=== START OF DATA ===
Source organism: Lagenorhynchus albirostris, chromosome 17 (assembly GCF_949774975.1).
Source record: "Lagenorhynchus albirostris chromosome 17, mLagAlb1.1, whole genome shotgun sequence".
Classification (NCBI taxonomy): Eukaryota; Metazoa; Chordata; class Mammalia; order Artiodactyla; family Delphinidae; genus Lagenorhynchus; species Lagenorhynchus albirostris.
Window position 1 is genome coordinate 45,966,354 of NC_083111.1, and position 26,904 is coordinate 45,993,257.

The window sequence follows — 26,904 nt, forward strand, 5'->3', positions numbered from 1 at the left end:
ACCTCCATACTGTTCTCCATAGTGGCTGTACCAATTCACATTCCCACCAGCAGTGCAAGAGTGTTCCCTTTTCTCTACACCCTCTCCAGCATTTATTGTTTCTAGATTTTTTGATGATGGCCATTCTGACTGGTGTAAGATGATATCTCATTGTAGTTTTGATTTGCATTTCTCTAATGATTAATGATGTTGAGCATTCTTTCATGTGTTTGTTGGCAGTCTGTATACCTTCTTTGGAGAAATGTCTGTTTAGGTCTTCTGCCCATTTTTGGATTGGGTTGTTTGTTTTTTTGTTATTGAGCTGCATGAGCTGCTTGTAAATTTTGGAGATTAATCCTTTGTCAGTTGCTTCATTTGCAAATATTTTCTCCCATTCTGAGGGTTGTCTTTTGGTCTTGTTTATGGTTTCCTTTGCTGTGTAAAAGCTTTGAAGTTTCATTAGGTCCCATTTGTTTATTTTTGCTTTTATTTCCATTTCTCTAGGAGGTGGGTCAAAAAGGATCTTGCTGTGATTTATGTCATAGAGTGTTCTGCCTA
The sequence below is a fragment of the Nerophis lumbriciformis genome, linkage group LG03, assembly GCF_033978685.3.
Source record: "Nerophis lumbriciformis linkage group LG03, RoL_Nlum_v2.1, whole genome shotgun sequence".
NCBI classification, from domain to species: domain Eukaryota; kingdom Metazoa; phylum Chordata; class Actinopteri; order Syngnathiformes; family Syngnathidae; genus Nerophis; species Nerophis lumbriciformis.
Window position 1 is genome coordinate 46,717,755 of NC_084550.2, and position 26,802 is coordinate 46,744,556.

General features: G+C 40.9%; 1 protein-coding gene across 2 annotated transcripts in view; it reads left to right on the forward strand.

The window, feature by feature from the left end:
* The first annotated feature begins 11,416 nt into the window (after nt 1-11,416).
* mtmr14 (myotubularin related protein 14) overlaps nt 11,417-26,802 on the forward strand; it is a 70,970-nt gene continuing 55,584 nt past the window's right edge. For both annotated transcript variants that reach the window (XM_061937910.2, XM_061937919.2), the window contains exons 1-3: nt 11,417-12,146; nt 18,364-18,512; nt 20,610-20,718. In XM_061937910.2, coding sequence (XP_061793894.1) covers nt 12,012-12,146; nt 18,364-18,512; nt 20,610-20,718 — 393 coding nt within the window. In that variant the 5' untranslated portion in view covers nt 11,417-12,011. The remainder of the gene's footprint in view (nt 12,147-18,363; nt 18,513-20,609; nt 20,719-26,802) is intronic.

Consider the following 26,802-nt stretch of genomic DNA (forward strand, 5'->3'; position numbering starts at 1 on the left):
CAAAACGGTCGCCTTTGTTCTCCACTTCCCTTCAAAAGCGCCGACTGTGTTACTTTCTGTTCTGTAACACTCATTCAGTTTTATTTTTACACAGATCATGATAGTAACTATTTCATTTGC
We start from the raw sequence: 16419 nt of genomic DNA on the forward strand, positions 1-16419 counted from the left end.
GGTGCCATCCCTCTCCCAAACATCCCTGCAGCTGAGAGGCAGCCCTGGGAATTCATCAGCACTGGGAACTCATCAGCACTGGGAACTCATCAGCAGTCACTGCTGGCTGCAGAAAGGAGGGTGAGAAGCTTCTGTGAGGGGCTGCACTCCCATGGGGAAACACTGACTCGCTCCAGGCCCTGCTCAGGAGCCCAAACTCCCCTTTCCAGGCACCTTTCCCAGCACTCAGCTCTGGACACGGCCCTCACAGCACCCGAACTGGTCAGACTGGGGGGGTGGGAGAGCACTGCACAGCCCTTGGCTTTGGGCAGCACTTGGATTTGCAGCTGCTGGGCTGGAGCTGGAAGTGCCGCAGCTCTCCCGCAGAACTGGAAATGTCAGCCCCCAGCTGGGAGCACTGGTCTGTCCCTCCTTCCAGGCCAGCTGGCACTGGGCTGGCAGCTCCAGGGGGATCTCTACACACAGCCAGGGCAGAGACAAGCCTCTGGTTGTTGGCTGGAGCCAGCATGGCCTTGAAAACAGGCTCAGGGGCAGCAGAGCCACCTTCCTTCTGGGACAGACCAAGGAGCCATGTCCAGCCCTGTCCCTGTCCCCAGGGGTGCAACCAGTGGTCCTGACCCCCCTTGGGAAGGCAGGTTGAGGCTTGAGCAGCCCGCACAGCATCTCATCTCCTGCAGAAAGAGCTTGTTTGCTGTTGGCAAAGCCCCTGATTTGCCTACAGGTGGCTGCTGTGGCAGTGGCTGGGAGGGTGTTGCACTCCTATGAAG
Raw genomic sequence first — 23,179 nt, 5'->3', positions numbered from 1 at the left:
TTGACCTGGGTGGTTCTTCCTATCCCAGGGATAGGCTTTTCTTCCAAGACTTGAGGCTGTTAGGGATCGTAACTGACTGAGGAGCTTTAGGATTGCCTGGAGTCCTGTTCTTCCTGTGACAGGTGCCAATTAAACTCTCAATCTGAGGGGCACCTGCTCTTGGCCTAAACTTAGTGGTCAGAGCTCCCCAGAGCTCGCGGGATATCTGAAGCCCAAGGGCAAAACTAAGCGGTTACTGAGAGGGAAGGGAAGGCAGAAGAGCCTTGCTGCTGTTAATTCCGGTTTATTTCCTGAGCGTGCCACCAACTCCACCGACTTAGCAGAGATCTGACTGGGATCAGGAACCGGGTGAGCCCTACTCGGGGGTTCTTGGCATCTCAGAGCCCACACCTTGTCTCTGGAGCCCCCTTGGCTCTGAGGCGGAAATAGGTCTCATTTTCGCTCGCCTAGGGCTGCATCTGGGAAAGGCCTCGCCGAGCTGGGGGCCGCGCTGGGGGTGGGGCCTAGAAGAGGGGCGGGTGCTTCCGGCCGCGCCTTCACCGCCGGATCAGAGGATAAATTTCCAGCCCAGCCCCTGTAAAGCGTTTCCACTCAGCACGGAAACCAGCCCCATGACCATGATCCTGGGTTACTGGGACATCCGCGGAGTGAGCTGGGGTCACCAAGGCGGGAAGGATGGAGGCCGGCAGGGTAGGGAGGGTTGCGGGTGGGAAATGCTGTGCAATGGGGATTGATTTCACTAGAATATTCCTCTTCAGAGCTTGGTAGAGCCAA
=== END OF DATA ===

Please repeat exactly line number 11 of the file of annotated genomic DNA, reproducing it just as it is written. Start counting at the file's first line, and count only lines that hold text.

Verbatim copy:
General features: G+C 40.9%; 1 protein-coding gene across 2 annotated transcripts in view; it reads left to right on the forward strand.